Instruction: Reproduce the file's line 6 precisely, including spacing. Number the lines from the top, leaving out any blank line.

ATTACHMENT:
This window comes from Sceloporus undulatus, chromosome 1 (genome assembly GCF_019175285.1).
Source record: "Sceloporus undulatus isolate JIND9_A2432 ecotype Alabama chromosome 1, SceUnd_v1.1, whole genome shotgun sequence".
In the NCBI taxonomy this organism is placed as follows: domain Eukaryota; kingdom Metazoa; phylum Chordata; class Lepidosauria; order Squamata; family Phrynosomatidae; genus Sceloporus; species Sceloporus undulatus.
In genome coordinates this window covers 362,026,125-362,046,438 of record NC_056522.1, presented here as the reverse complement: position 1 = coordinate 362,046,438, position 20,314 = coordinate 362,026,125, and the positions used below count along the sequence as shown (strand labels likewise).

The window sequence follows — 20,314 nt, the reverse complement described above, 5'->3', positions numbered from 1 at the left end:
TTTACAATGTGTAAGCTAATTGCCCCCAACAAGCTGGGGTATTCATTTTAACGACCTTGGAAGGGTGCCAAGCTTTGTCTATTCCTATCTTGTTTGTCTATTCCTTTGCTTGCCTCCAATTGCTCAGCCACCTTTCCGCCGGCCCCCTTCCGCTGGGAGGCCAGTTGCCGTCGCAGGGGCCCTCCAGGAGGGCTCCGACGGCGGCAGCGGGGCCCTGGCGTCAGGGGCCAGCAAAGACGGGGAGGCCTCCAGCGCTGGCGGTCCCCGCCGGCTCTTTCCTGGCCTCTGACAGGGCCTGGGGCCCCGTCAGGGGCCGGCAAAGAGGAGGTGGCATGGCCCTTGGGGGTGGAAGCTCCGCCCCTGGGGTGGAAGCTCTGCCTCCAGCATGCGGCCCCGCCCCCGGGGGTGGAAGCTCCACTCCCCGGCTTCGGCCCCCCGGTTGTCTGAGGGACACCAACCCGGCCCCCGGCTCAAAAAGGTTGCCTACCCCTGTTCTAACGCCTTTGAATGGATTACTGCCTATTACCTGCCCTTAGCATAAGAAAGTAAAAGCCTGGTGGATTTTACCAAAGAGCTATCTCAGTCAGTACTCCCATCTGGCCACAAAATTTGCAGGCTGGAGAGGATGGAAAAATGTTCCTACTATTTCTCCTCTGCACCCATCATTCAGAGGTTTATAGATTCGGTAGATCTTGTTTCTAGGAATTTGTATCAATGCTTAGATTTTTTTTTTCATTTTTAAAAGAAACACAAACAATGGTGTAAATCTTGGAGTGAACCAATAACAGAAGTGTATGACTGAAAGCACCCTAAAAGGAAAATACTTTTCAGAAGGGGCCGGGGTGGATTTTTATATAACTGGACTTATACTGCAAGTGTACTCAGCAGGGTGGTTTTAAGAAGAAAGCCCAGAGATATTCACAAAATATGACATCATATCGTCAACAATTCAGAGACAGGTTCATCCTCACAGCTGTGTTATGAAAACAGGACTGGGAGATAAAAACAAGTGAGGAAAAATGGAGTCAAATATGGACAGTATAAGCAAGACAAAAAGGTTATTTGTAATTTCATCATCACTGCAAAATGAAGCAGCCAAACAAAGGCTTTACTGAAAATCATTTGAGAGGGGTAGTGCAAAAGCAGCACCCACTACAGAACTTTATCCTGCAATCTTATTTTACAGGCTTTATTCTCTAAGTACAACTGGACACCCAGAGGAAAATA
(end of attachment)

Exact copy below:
TTTACAATGTGTAAGCTAATTGCCCCCAACAAGCTGGGGTATTCATTTTAACGACCTTGGAAGGGTGCCAAGCTTTGTCTATTCCTATCTTGTTTGTCTATTCCTTTGCTTGCCTCCAATTGCTCAGCCACCTTTCCGCCGGCCCCCTTCCGCTGGGAGGCCAGTTGCCGTCGCAGGGGCCCTCCAGGAGGGCTCCGACGGCGGCAGCGGGGCCCTGGCGTCAGGGGCCAGCAAAGACGGGGAGGCCTCCAGCGCTGGCGGTCCCCGCCGGCTCTTTCCTGGCCTCTGACAGGGCCTGGGGCCCCGTCAGGGGCCGGCAAAGAGGAGGTGGCATGGCCCTTGGGGGTGGAAGCTCCGCCCCTGGGGTGGAAGCTCTGCCTCCAGCATGCGGCCCCGCCCCCGGGGGTGGAAGCTCCACTCCCCGGCTTCGGCCCCCCGGTTGTCTGAGGGACACCAACCCGGCCCCCGGCTCAAAAAGGTTGCCTACCCCTGTTCTAACGCCTTTGAATGGATTACTGCCTATTACCTGCCCTTAGCATAAGAAAGTAAAAGCCTGGTGGATTTTACCAAAGAGCTATCTCAGTCAGTACTCCCATCTGGCCACAAAATTTGCAGGCTGGAGAGGATGGAAAAATGTTCCTACTATTTCTCCTCTGCACCCATCATTCAGAGGTTTATAGATTCGGTAGATCTTGTTTCTAGGAATTTGTATCAATGCTTAGATTTTTTTTTTCATTTTTAAAAGAAACACAAACAATGGTGTAAATCTTGGAGTGAACCAATAACAGAAGTGTATGACTGAAAGCACCCTAAAAGGAAAATACTTTTCAGAAGGGGCCGGGGTGGATTTTTATATAACTGGACTTATACTGCAAGTGTACTCAGCAGGGTGGTTTTAAGAAGAAAGCCCAGAGATATTCACAAAATATGACATCATATCGTCAACAATTCAGAGACAGGTTCATCCTCACAGCTGTGTTATGAAAACAGGACTGGGAGATAAAAACAAGTGAGGAAAAATGGAGTCAAATATGGACAGTATAAGCAAGACAAAAAGGTTATTTGTAATTTCATCATCACTGCAAAATGAAGCAGCCAAACAAAGGCTTTACTGAAAATCATTTGAGAGGGGTAGTGCAAAAGCAGCACCCACTACAGAACTTTATCCTGCAATCTTATTTTACAGGCTTTATTCTCTAAGTACAACTGGACACCCAGAGGAAAATA